10 Things American Travelers Should Know Before Jet Setting Off to Havana, Cuba

10 Things American Travelers Should Know Before Jet Setting Off to Havana, Cuba

No, Dorothy, we are definitely not in Kansas anymore.

Havana is a vibrant city that seems to be perpetually caught between its revolutionary past and its seemingly uncharted future. It is a city of contrasts, which can be found in nearly every interaction or experience, making Havana all the more enchanting, unique, and bewildering.

En route to the city from José Martí International Airport, this contrast can be seen no matter which seat in the car you choose. Tourists wearing straw hats and designer sunglasses are eager to snap a picture as they zip past a 20-foot tall “Socialismo o Muerte” mural, hung proudly on a building that is visible out the driver’s side of an old fashioned car. On the passenger’s side, a string of goats, cows, and chickens wander alongside the road, making their way towards a group of Cubans waiting for the bus to arrive at a bus stop they’ve organized themselves. Colorful homes and businesses frame Havana’s bustling streets, each one more unique than the last, yet nearly all contain the same portrait of a young Che Guevara, the revolutionary. In Old Havana, a young Cuban girl dances traditional salsa with a boy in a bar to a live rendition of “Guajira Guantanamera,” while tourists hurry to record them on their iPhones for their social media followers back home before their last hour of Wi-Fi runs out. These contrasts shape Havana, a place where the past and the present exist not as a dichotomy, but instead as a reciprocal duo engaged in a harmonious salsa dance.

American onlookers can now observe this Cuban contrast in a city where the live music is constant, the energy is contagious, and the coffee, rum, and cigars make their American counterparts moot. It’s no wonder that with the U.S. travel ban to Cuba lifted after decades of American travel restrictions (#ThanksObama), so many people are eager to traverse the cobblestone streets that were once shared by Hemingway.

My boyfriend and I share a love of beach cities and had both been eager to jet set off to Cuba ever since the U.S. travel ban was lifted. We are not a chocolate and roses type of couple, so for Valentine’s Day this year we opted to exchange our favorite gift to one another – a pair of roundtrip tickets – this time, to Havana. At a total cost of only $240 per ticket, the gift of a 4-day adventure would prove to be more enriching than our alternative option, which included a nice dinner and overnight stay at a D.C. hotel.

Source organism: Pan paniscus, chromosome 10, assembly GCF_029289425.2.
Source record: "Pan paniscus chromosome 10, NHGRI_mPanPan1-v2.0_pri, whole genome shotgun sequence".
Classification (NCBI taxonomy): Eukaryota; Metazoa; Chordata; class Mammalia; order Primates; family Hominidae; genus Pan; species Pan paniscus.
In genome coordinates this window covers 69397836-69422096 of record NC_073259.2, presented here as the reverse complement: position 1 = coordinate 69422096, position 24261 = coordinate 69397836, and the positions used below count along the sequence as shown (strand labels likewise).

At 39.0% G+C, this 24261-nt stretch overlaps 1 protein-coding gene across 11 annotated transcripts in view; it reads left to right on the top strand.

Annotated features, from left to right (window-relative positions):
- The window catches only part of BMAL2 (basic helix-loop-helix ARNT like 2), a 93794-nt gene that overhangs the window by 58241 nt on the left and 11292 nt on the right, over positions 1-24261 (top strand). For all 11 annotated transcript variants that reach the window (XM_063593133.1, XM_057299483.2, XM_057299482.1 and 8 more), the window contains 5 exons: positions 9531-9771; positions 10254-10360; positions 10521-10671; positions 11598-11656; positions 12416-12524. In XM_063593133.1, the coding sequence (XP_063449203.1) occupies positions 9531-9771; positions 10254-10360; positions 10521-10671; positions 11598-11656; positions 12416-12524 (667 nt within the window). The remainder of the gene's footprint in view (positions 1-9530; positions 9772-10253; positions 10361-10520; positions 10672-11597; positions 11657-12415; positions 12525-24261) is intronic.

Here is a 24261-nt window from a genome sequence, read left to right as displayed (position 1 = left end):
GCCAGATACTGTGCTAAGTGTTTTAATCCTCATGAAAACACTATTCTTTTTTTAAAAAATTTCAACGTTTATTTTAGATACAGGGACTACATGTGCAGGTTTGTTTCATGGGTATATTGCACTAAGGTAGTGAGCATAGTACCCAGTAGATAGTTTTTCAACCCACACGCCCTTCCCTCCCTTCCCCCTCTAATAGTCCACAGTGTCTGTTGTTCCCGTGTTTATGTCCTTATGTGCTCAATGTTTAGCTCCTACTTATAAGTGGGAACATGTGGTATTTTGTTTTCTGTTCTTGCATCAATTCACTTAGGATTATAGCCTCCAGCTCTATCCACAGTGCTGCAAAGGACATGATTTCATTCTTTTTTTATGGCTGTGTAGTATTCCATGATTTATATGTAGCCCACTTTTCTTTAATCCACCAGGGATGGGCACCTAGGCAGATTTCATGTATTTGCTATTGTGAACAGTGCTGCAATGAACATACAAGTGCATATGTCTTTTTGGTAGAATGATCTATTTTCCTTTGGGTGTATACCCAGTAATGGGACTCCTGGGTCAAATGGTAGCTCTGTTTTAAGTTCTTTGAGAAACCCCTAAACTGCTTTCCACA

If you too have caught the seemingly contagious Havana bug that’s been going around, you should book now and follow these tips before jet setting off to this vivacious city!

1. The restrictions for travelling to Cuba are much less strict than you think.

Wandering past the touristy El Capitolio to the west instantly transports travelers to a more accurate representation of Cuban daily life.

According to the U.S. Embassy in Cuba, Americans are permitted to travel to Cuba as long as their purpose of travel falls under one of the following 12 categories:

  1. Family visits
  2. Official business of the U.S. government, foreign governments, and certain intergovernmental organizations
  3. Journalistic activity
  4. Professional research and professional meetings
  5. Educational activities
  6. Religious activities
  7. Public performances, clinics, workshops, athletic and other competitions, and exhibitions
  8. Support for the Cuban people
  9. Humanitarian projects
  10. Activities of private foundations or research or educational institute
  11. Exportation, importation, or transmission of information or informational materials
  12. Certain authorized export transactions

Although these guidelines can be confusing, as long as your intention of traveling to Cuba is to experience the culture rather than to remain within the mere confines of your hotel, you should have no problem qualifying for travel, particularly under the “educational activities” or “support for the Cuban people” criteria.

Among others, “educational activities” can include going on a tour of Havana in an old fashioned car, exploring the exhibits at Fabrica del Arte, taking a trip to the Museo de la Revolucion, or taking an impromptu private salsa dancing lesson at Casa del Son. I would highly recommend taking a salsa lesson because even if you’re rhythmically challenged, it will not matter after a couple of cervesas!